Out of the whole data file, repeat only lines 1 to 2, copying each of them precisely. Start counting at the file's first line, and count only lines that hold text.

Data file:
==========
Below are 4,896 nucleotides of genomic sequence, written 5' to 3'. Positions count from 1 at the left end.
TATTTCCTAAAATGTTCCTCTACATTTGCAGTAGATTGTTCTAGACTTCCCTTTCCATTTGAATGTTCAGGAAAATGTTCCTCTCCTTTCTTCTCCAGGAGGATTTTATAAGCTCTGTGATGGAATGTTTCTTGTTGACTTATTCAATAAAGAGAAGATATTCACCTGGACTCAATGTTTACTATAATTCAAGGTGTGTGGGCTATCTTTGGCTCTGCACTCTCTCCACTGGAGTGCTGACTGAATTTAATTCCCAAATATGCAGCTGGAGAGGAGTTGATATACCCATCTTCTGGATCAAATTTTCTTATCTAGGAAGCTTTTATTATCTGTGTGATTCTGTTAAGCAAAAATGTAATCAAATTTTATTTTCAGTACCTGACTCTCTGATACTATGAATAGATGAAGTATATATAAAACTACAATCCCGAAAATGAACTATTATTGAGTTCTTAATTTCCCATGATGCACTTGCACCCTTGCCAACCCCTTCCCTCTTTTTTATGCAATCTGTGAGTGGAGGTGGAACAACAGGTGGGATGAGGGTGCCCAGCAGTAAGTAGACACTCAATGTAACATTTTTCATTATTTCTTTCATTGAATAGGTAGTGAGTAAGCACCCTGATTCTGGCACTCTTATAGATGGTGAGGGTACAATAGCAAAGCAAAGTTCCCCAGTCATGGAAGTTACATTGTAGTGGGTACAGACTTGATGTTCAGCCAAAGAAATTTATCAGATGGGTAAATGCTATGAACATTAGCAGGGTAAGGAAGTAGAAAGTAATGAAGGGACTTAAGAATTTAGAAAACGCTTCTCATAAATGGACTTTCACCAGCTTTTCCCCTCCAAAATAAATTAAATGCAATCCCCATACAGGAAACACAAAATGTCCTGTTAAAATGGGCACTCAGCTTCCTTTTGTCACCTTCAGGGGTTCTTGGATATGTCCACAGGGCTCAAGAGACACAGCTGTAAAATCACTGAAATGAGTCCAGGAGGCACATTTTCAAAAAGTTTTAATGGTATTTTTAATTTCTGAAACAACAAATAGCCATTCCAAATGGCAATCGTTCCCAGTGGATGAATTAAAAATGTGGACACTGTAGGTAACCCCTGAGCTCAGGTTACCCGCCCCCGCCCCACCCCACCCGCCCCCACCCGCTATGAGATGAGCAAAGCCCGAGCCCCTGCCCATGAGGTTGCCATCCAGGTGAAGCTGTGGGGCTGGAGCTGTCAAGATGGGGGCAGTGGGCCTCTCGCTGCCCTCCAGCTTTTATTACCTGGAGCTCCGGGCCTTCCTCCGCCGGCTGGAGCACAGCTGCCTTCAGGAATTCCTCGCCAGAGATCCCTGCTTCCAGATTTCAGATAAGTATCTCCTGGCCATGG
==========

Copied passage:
Below are 4,896 nucleotides of genomic sequence, written 5' to 3'. Positions count from 1 at the left end.
TATTTCCTAAAATGTTCCTCTACATTTGCAGTAGATTGTTCTAGACTTCCCTTTCCATTTGAATGTTCAGGAAAATGTTCCTCTCCTTTCTTCTCCAGGAGGATTTTATAAGCTCTGTGATGGAATGTTTCTTGTTGACTTATTCAATAAAGAGAAGATATTCACCTGGACTCAATGTTTACTATAATTCAAGGTGTGTGGGCTATCTTTGGCTCTGCACTCTCTCCACTGGAGTGCTGACTGAATTTAATTCCCAAATATGCAGCTGGAGAGGAGTTGATATACCCATCTTCTGGATCAAATTTTCTTATCTAGGAAGCTTTTATTATCTGTGTGATTCTGTTAAGCAAAAATGTAATCAAATTTTATTTTCAGTACCTGACTCTCTGATACTATGAATAGATGAAGTATATATAAAACTACAATCCCGAAAATGAACTATTATTGAGTTCTTAATTTCCCATGATGCACTTGCACCCTTGCCAACCCCTTCCCTCTTTTTTATGCAATCTGTGAGTGGAGGTGGAACAACAGGTGGGATGAGGGTGCCCAGCAGTAAGTAGACACTCAATGTAACATTTTTCATTATTTCTTTCATTGAATAGGTAGTGAGTAAGCACCCTGATTCTGGCACTCTTATAGATGGTGAGGGTACAATAGCAAAGCAAAGTTCCCCAGTCATGGAAGTTACATTGTAGTGGGTACAGACTTGATGTTCAGCCAAAGAAATTTATCAGATGGGTAAATGCTATGAACATTAGCAGGGTAAGGAAGTAGAAAGTAATGAAGGGACTTAAGAATTTAGAAAACGCTTCTCATAAATGGACTTTCACCAGCTTTTCCCCTCCAAAATAAATTAAATGCAATCCCCATACAGGAAACACAAAATGTCCTGTTAAAATGGGCACTCAGCTTCCTTTTGTCACCTTCAGGGGTTCTTGGATATGTCCACAGGGCTCAAGAGACACAGCTGTAAAATCACTGAAATGAGTCCAGGAGGCACATTTTCAAAAAGTTTTAATGGTATTTTTAATTTCTGAAACAACAAATAGCCATTCCAAATGGCAATCGTTCCCAGTGGATGAATTAAAAATGTGGACACTGTAGGTAACCCCTGAGCTCAGGTTACCCGCCCCCGCCCCACCCCACCCGCCCCCACCCGCTATGAGATGAGCAAAGCCCGAGCCCCTGCCCATGAGGTTGCCATCCAGGTGAAGCTGTGGGGCTGGAGCTGTCAAGATGGGGGCAGTGGGCCTCTCGCTGCCCTCCAGCTTTTATTACCTGGAGCTCCGGGCCTTCCTCCGCCGGCTGGAGCACAGCTGCCTTCAGGAATTCCTCGCCAGAGATCCCTGCTTCCAGATTTCAGATAAGTATCTCCTGGCCATGG